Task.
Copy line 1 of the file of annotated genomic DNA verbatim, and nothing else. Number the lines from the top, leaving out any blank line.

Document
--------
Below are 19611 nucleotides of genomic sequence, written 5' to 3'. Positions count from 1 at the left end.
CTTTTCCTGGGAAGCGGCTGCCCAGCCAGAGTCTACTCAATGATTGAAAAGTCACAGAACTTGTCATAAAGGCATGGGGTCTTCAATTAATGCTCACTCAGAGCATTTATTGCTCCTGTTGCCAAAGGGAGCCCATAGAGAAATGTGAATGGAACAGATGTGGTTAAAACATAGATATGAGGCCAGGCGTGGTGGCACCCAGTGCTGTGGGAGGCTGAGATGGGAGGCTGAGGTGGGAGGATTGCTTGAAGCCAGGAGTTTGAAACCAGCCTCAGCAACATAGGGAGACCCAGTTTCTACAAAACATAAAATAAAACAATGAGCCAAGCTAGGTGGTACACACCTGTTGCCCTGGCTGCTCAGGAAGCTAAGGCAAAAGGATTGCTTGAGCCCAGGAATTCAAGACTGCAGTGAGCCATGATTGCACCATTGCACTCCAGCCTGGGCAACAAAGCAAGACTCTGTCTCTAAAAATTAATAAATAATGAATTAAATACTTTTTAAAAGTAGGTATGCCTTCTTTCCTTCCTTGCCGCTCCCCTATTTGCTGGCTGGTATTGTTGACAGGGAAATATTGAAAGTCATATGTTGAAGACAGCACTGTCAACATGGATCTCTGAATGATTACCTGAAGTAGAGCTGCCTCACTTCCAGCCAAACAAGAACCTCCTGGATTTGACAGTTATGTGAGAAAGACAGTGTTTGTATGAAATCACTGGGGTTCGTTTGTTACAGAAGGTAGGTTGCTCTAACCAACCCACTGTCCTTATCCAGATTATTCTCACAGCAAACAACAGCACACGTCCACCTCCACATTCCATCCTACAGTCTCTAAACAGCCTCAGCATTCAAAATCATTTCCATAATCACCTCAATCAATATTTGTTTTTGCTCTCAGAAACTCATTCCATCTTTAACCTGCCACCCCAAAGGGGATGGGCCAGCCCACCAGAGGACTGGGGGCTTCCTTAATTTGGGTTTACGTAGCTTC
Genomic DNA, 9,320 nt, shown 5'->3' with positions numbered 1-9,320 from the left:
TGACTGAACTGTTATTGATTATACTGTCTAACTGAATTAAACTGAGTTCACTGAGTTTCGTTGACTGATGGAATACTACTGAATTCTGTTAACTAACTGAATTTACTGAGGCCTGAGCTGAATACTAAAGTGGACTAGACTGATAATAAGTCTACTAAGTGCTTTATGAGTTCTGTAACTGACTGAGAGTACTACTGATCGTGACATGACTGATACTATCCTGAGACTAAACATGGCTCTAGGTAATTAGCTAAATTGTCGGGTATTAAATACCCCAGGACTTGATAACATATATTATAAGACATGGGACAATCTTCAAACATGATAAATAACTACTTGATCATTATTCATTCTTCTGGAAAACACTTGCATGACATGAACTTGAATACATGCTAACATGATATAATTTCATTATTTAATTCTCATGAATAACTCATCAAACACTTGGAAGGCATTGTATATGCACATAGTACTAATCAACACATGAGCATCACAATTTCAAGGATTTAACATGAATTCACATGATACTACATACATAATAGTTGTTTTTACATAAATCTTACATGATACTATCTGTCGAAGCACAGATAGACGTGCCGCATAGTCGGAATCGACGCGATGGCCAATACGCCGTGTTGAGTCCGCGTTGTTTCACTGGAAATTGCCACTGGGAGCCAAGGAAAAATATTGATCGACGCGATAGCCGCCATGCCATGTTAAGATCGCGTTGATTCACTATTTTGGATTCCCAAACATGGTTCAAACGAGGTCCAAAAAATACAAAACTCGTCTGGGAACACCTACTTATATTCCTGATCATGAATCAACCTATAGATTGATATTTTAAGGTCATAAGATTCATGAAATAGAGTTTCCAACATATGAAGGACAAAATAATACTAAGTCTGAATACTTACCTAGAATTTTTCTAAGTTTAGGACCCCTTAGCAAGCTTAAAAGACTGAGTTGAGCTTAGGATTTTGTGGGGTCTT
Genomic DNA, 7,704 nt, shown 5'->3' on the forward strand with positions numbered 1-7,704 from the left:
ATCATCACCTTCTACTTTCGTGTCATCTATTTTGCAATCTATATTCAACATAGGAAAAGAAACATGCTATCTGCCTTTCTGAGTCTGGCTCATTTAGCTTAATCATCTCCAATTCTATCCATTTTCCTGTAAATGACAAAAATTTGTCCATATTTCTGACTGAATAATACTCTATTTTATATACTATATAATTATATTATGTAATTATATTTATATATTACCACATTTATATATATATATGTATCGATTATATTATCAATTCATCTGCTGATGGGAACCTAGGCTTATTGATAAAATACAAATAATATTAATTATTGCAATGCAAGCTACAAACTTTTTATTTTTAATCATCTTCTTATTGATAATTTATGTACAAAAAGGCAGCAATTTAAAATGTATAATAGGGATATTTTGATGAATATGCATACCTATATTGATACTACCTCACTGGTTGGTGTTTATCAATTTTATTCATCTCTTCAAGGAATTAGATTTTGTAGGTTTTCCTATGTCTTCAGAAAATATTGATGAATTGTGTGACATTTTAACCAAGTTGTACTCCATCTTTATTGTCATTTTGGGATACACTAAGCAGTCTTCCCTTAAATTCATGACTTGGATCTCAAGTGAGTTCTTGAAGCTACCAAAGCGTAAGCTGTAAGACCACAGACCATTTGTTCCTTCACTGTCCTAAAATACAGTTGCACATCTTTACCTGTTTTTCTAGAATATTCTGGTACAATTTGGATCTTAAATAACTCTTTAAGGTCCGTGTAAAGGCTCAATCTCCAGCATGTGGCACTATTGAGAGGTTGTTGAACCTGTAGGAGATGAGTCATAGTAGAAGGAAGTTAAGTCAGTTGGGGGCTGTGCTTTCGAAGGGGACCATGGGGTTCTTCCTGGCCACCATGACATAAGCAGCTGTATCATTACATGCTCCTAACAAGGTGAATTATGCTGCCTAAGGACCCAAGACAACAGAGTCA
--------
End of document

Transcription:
Below are 19611 nucleotides of genomic sequence, written 5' to 3'. Positions count from 1 at the left end.